cvs commit: src/etc Makefile sensorsd.conf src/etc/defaults rc.conf src/etc/rc.d Makefile sensorsd src/lib/libc/gen sysctl.3 src/sbin/sysctl sysctl.8 sysctl.c src/share/man/man5 rc.conf.5 src/share/man/man9 Makefile sensor_attach.9 src/sys/conf files ...

Poul-Henning Kamp phk at
Wed Oct 17 13:36:15 PDT 2007

In message <20071017160440.b6fd00xs6cog888g at>, Alexander L
eidinger writes:
>Quoting Poul-Henning Kamp <phk at> (from Tue, 16 Oct 2007 =20
>17:32:40 +0000):

This discussion is growing too many branches, I have pruned to the
central core for now:

>> By defining the sensor API (on top of sysctl) at the kernel/userland
>> boundary you have decided that all sensor implementations must live
>> in the kernel, there is no room in your architecture for sensors
>> that live in userland.
>No, I didn't. I said (even last time when you first told us that you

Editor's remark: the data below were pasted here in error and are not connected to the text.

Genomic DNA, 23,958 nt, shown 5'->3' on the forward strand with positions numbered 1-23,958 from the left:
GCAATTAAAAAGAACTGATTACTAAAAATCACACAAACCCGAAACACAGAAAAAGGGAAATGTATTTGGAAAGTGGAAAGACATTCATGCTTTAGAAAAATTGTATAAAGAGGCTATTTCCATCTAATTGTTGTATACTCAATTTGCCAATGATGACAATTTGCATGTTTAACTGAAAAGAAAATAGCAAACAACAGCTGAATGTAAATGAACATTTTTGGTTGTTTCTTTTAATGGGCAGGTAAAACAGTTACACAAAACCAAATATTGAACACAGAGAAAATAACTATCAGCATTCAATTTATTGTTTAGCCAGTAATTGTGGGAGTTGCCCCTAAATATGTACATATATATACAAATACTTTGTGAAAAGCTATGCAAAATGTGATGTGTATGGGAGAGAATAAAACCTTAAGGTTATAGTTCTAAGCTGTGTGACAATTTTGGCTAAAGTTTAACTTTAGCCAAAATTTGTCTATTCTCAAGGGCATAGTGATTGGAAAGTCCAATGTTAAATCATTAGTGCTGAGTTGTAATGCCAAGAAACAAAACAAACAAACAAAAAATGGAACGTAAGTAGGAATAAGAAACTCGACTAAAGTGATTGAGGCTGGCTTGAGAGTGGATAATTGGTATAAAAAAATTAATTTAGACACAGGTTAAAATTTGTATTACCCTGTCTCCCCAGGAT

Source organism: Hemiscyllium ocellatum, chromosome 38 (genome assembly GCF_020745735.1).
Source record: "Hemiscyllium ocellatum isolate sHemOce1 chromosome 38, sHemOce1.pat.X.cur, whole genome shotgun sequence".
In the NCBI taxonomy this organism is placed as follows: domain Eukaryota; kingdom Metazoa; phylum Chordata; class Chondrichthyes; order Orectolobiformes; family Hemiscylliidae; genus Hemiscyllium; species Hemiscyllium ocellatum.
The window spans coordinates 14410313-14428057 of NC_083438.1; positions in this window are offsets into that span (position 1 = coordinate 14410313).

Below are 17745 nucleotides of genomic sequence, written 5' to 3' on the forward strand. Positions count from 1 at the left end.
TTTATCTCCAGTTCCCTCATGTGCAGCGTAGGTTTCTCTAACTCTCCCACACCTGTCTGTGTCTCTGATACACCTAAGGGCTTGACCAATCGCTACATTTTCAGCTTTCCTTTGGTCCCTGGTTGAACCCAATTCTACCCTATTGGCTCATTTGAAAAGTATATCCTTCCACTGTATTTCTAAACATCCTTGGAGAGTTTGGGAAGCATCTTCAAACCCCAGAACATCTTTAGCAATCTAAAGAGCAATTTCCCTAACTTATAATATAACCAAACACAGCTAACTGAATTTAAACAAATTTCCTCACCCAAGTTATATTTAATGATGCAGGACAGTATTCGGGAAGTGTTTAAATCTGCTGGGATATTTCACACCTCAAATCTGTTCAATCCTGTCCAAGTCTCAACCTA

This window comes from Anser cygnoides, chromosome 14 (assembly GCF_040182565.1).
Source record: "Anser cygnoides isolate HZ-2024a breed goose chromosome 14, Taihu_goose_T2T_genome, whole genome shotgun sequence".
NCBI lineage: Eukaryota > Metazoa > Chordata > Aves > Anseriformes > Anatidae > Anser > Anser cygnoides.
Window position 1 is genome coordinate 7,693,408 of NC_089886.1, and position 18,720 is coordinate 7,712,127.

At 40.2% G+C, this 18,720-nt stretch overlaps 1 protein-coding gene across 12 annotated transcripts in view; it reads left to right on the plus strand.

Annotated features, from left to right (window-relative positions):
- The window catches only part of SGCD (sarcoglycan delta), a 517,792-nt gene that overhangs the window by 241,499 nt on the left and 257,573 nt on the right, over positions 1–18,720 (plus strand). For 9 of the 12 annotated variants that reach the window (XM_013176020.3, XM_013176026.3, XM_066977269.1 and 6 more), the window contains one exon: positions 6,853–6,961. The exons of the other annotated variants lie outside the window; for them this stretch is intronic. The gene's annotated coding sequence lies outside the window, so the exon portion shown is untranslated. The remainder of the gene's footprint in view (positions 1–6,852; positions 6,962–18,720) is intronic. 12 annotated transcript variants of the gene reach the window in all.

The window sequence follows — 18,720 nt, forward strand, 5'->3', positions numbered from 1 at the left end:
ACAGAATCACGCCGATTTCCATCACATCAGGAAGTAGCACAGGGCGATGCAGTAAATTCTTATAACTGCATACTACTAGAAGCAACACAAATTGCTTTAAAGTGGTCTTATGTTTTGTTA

>don't like the sensors framework), that the sensors framework is  
>supposed to export data which lifes in the kernel to the userland. I  
>never said the sensors framework is supposed to be the one and only  
>way of getting status data from a running system.

This is what I think is the most fatal flaw in this design.

It is only an API for _some_ of the sensors in a system, and because
of that limitation, it invites people to try to shoehorn things
that do not belong there, into that subset.

In this case, that puts code into the kernel that should under no
circumstances (have to) live there.

The timekeeping sensors is a prefect example of that, since March
2000 RFC2783 has defined the API for such stuff, but rather than
go and do things properly, somebody goes and implements DCF77
decoding in the kernel.

Kernel Architecture is just as much about preventing things as
enabling them.

Sensors, as here presented, fails both criteria: It doesn't do
enough for the relevant subject matter, and doesn't keep 
irrelevant stuff abay.

Poul-Henning Kamp       | UNIX since Zilog Zeus 3.20
phk at FreeBSD.ORG         | TCP/IP since RFC 956
FreeBSD committer       | BSD since 4.3-tahoe    
Never attribute to malice what can adequately be explained by incompetence.

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